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    So... what about Gers? I usually build them (+4 XP is sweet, it gives you another Combat promotion, highly useful, at the cost of about one Keshik), however they are not mentioned in the guide?
     
  8. pi-r8

    pi-r8 Luddite

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    I've been playing around with horse archers a lot lately. I feel that a horse archer rush offers a lot of advantages over the standard axe rush. First of all, they have higher strength of course, and the withdraw chance helps too.

    Most importantly, though, they offer an element of surprise that is unmatched by anything. Horse archers, and Keshiks even more so, allow you to take out the enemy capital right at the beginning of the war, before they have the chance to reinforce it. In BTS, this is HUGE, because the AIs will whip like crazy to reinforce their cities.

    Still, I tend to think that the Zulus might be better for this. The +2 exp from the ger doesn't really do a lot (it doesn't give you an extra promotion beyond what you'd get from a regular stable), and the Ikhanda really helps with keeping your economy going after the initial expansion. Plus Shakas expansive trait helps you get workers faster, which whip out your HA faster.

    The imperialistic trait from Genghis (this guide is out of date) offers interesting possibilities though. I've been experimenting with using an early GG to create a "super unit" HA, with flanking 1, 2, and tactics, which gives an insane 90% withdraw percentage. That basically neutralizes the first archer of any city.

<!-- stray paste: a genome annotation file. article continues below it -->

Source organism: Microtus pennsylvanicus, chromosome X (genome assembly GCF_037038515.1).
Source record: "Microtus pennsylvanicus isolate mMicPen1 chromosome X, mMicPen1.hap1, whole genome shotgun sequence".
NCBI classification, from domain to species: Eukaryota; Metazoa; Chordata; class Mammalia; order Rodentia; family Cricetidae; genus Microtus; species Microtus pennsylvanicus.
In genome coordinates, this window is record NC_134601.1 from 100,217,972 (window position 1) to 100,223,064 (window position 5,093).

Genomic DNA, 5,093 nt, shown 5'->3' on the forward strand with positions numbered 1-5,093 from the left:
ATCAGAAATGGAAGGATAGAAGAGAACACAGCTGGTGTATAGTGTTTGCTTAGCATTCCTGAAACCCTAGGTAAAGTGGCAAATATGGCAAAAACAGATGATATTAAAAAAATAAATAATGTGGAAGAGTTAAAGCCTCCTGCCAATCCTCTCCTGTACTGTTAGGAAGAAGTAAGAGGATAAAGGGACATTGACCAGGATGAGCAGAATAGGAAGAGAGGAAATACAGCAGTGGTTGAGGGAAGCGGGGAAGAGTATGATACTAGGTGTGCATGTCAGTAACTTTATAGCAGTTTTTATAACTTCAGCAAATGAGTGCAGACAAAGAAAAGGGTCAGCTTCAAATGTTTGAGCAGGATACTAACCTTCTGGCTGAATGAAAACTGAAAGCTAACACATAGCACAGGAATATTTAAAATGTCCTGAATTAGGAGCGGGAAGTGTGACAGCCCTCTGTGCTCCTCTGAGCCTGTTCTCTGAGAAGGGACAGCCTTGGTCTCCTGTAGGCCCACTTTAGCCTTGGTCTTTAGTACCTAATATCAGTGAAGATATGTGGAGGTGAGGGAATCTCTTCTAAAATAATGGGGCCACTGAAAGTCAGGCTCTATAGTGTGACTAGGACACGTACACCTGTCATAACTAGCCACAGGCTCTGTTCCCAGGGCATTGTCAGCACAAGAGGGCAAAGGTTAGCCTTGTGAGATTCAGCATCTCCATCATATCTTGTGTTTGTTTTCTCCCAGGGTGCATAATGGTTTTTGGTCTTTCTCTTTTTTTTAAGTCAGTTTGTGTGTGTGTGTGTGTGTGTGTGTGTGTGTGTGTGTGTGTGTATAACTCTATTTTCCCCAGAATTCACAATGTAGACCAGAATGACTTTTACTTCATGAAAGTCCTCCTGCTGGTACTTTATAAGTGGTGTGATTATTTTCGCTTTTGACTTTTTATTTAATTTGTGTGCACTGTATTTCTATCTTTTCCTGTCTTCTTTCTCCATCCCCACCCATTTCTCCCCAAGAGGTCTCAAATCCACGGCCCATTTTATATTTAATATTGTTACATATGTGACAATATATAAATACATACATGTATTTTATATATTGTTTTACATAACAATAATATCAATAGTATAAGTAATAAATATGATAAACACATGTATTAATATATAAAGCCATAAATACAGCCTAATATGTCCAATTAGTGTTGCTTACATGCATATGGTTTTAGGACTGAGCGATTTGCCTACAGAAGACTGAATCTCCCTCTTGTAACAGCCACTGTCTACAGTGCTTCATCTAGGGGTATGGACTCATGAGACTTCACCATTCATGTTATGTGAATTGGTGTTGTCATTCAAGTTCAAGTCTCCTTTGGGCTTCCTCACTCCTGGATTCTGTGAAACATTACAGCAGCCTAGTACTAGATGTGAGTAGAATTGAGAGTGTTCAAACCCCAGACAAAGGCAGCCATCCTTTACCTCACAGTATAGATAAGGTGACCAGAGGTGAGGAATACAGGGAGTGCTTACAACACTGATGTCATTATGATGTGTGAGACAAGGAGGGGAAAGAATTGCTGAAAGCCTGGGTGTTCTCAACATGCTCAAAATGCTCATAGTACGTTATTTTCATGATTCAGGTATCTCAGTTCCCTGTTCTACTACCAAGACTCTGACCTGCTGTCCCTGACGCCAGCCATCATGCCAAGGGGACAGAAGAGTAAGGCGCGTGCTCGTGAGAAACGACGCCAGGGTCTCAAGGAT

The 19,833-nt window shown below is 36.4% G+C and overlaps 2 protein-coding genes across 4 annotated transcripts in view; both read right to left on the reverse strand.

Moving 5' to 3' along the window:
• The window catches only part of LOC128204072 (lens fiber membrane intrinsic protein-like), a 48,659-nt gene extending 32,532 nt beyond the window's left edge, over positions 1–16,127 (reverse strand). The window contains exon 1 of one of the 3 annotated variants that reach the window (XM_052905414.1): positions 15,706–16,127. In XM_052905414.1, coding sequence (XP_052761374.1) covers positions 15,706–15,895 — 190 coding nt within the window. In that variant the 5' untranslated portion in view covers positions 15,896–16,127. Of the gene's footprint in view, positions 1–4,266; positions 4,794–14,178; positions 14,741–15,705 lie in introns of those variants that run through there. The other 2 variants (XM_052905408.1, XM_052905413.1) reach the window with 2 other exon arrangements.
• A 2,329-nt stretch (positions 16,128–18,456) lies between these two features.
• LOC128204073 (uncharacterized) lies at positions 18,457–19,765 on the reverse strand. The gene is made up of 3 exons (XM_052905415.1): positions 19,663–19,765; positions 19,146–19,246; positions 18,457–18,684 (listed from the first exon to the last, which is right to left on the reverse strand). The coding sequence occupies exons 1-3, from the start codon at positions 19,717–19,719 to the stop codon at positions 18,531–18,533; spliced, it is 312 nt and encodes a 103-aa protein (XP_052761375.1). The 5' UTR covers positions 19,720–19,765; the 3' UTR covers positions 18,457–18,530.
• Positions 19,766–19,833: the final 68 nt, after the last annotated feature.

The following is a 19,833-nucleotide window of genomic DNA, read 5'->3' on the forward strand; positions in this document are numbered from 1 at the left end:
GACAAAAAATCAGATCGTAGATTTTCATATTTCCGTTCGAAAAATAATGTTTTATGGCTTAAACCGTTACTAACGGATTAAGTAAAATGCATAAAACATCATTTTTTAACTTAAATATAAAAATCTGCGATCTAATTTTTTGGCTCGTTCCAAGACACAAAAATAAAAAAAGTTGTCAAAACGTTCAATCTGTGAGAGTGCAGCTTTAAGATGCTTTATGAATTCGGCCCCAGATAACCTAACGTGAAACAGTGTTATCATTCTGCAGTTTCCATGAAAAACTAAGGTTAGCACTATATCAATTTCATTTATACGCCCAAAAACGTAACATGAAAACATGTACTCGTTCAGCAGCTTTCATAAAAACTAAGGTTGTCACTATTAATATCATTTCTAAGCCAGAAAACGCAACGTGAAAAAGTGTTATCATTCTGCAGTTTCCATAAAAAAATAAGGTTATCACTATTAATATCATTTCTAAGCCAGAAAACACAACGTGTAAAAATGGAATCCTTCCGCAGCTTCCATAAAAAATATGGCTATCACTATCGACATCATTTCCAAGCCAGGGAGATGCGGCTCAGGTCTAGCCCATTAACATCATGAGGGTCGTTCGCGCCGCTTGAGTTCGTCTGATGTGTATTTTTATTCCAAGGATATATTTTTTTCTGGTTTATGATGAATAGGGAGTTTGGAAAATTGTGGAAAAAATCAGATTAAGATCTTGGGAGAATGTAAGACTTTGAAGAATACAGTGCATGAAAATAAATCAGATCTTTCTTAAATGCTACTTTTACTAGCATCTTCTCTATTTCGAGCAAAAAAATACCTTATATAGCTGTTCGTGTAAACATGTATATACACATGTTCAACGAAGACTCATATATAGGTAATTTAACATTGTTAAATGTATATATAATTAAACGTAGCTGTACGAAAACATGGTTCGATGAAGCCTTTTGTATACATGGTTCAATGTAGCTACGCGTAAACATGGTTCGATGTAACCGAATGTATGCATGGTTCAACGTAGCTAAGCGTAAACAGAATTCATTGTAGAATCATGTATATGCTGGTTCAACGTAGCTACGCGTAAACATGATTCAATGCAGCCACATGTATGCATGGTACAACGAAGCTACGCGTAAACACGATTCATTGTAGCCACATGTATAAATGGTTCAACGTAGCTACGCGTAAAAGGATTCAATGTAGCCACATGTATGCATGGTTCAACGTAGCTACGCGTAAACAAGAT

9. Pikkis

    Pikkis Chieftain

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    Interesting... I've always thought that Horse Archer rush is almost never the optimal choice, when there are 3 types of ancient-classical melee units plus many civilizations have their unique unit based on one of those three. I haven't took a closer look at the BTS AI changes, and if they open up new possiblities for a Horse Archer rush, it'll be worth thinking every time I play a war-game. I've been thinking of Kublai Khan as the leader, because Creative's culture points are wonderful in early rushing. I think it's more efficent than Genghis's Imperialistic trait in Horse Archer rush, though this can change (and very probably changes) with different tactics.
     
  10. VirusMonster

    VirusMonster Quechua General

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    I like this guide, because it is aimed for HOF play and explains map and civ choices carefully. Not many play Genghis in the HOF tables, so again it is nice to see a fresh view on conquest strategy. It would be much better with sample saves however..
     
  11. JK_47

    JK_47 Chieftain

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    RISE DEAD THREAD FROM THE DEAD

    I'm not completely convinced Genghis would always be superior to Kublai on an early rush game. I find creative to be a high-powered trait that allows for early borders expansion. I think this culture bonus would be even more important in a war-focused strategy such as this, so you don't have to waste hammers on culture.
     
  12. vanatteveldt

    vanatteveldt Chieftain

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    So if you really feel the need to commit thread necromancy after four years, don't you think that maybe you should have something to contribute? As in, an analysis, a playthrough, or something else that's actually useful?